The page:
Книга: Code 2.0

Privacy in Private

Privacy in Private

The traditional question of “privacy” was the limit the law placed upon the ability of others to penetrate your private space. What right does the government have to enter your home, or search your papers? What protection does the law of trespass provide against others beyond the government snooping into your private stuff? This is one meaning of Brandeis’s slogan, “the right to be left alone.[2]” From the perspective of the law, it is the set of legal restrictions on the power of others to invade a protected space.

Those legal restrictions were complemented by physical barriers. The law of trespass may well say it’s illegal to enter my house at night, but that doesn’t mean I won’t lock my doors or bolt my windows. Here again, the protection one enjoys is the sum of the protections provided by the four modalities of regulation. Law supplements the protections of technology, the protections built into norms, and the protections from the costliness of illegal penetration.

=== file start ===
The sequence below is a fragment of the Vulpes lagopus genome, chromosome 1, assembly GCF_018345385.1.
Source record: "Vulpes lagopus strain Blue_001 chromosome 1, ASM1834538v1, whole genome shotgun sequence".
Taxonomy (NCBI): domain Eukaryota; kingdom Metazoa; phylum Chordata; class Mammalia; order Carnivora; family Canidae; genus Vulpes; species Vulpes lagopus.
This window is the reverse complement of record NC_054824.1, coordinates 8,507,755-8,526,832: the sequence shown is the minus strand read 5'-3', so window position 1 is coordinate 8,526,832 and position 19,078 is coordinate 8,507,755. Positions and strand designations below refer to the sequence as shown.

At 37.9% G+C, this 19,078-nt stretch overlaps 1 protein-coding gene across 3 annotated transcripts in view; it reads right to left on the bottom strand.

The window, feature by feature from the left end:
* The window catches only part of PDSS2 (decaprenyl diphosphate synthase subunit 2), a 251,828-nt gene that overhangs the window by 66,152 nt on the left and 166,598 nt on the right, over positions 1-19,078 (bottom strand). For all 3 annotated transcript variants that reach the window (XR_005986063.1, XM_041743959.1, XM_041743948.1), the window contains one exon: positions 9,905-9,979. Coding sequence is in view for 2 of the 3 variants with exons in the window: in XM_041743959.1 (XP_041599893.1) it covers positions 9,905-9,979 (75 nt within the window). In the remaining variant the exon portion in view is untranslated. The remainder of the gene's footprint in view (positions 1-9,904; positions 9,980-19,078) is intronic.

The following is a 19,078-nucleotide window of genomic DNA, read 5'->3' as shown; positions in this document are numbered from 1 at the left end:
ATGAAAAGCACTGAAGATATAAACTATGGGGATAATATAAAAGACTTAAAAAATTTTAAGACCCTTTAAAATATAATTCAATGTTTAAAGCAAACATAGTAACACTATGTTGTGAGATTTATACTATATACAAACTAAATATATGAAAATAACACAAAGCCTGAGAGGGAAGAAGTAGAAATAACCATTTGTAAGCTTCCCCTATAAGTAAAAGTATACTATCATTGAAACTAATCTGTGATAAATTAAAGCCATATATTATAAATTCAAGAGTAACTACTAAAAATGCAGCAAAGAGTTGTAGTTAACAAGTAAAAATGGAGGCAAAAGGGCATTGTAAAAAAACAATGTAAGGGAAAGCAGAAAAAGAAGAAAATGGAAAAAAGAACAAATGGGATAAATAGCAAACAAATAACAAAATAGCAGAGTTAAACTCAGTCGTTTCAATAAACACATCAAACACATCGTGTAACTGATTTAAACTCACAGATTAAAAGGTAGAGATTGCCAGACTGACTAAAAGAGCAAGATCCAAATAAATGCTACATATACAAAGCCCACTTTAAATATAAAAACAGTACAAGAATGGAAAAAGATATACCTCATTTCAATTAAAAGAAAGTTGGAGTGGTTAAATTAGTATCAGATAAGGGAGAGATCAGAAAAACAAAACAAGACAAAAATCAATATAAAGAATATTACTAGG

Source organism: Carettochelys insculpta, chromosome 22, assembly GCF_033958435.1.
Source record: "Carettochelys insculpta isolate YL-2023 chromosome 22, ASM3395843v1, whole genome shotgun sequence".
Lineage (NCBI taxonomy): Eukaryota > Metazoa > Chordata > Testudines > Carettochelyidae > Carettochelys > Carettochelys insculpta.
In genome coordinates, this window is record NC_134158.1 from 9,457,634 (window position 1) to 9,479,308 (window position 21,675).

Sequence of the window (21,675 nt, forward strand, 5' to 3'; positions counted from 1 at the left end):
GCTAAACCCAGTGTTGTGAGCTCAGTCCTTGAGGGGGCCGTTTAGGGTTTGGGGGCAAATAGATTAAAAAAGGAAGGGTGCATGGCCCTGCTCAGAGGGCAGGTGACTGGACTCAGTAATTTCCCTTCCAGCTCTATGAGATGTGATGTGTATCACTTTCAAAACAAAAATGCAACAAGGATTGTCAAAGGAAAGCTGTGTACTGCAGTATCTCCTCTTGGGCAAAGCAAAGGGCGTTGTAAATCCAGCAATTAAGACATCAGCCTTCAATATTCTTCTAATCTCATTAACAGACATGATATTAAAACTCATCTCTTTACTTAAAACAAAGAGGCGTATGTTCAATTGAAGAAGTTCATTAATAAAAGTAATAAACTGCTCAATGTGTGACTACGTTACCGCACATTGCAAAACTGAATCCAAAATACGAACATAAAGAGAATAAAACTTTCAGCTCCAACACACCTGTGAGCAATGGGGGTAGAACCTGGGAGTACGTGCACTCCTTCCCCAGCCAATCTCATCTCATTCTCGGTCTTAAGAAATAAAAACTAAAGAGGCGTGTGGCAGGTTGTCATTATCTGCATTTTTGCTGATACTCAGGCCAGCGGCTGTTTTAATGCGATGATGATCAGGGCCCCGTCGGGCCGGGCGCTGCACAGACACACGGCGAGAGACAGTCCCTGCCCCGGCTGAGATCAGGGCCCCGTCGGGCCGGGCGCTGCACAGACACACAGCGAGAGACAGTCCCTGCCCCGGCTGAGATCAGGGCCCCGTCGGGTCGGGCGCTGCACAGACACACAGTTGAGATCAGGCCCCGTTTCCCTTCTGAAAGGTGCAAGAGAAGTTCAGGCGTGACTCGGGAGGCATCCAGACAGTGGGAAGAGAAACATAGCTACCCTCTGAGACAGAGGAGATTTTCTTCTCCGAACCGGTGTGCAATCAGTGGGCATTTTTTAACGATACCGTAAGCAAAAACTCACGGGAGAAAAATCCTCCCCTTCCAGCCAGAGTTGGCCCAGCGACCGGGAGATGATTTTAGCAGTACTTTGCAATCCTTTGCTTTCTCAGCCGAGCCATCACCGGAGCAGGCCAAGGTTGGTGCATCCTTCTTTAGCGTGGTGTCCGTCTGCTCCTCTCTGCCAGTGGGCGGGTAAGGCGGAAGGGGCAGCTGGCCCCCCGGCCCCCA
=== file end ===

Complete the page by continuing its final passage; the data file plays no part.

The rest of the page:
Digital technologies have changed these protections. The cost of parabolic microphone technology has dropped dramatically; that means it’s easier for me to listen to your conversation through your window. On the other hand, the cost of security technologies to monitor intrusion has also fallen dramatically. The net of these changes is difficult to reckon, but the core value is not rendered ambiguous by this difficulty. The expectation of privacy in what is reasonably understood to be “private” spaces remains unchallenged by new technologies. This sort of privacy doesn’t present a “latent ambiguity.”

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